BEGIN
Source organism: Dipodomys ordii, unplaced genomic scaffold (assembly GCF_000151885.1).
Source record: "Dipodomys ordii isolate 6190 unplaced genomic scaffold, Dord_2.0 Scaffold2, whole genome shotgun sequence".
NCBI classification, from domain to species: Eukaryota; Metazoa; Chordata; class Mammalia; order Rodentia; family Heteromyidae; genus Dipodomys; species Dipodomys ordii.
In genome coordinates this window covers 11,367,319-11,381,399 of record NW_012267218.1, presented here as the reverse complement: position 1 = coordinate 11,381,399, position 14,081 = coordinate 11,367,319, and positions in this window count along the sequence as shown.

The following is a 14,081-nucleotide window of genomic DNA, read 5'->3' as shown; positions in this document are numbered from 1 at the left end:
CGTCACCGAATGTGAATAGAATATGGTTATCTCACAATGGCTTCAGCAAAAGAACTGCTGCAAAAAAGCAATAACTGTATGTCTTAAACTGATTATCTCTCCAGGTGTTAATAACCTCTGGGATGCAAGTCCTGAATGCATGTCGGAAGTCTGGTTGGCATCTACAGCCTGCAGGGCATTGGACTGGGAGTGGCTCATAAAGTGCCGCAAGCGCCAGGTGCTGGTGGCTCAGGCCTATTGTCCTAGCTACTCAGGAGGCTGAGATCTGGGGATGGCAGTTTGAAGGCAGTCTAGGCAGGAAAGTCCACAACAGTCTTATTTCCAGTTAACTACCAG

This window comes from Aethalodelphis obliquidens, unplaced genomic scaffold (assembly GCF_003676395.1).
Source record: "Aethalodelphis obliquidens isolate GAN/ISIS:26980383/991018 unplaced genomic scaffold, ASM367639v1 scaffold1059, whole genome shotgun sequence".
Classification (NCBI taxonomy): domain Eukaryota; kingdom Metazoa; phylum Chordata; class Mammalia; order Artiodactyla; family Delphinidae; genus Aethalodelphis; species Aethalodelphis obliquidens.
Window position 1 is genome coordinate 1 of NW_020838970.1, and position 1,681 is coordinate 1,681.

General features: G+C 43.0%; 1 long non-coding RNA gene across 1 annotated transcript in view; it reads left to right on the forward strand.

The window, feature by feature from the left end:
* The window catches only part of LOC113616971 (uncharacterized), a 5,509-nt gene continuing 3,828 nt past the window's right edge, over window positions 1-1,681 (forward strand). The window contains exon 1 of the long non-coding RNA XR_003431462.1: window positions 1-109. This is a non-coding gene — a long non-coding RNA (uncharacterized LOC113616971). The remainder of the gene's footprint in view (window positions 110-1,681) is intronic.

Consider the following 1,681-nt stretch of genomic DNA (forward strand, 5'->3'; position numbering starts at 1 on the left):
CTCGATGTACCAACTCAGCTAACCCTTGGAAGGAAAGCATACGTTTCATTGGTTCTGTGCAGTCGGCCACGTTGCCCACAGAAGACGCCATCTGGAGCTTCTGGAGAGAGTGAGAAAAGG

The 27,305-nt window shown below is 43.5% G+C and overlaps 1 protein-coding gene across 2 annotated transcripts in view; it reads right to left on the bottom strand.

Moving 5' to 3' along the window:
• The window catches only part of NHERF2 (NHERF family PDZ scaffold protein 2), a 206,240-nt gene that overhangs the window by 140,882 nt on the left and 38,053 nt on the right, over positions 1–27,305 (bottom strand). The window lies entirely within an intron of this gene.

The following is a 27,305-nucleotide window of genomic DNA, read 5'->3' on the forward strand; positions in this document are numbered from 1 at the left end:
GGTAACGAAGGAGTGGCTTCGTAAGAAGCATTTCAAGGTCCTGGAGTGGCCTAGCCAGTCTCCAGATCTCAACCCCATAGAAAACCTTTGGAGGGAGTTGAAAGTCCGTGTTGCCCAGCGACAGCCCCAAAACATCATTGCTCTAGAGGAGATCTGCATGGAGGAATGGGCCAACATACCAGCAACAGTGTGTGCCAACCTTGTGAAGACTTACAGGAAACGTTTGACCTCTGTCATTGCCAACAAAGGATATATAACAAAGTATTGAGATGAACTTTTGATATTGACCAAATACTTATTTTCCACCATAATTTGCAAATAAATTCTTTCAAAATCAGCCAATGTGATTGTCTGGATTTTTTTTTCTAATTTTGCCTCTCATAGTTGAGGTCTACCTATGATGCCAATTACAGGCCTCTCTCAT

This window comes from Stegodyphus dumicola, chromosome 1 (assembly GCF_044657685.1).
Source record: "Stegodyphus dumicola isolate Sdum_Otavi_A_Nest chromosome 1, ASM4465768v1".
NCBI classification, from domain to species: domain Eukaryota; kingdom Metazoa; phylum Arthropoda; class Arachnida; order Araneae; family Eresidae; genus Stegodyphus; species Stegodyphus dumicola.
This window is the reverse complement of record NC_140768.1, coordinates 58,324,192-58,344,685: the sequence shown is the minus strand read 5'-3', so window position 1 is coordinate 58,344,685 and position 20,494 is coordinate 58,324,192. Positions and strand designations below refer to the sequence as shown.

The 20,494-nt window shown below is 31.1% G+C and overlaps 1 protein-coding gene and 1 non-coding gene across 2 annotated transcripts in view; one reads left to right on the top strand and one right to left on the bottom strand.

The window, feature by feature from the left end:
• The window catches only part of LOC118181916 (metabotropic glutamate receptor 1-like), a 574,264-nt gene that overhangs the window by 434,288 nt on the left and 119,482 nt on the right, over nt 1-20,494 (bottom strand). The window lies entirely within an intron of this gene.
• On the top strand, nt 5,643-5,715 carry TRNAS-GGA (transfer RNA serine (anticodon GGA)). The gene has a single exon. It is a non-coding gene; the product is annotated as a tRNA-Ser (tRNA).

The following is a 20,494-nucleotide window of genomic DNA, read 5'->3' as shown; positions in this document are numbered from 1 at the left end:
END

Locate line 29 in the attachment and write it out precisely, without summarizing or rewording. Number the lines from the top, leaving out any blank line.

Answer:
The following is a 20,494-nucleotide window of genomic DNA, read 5'->3' as shown; positions in this document are numbered from 1 at the left end: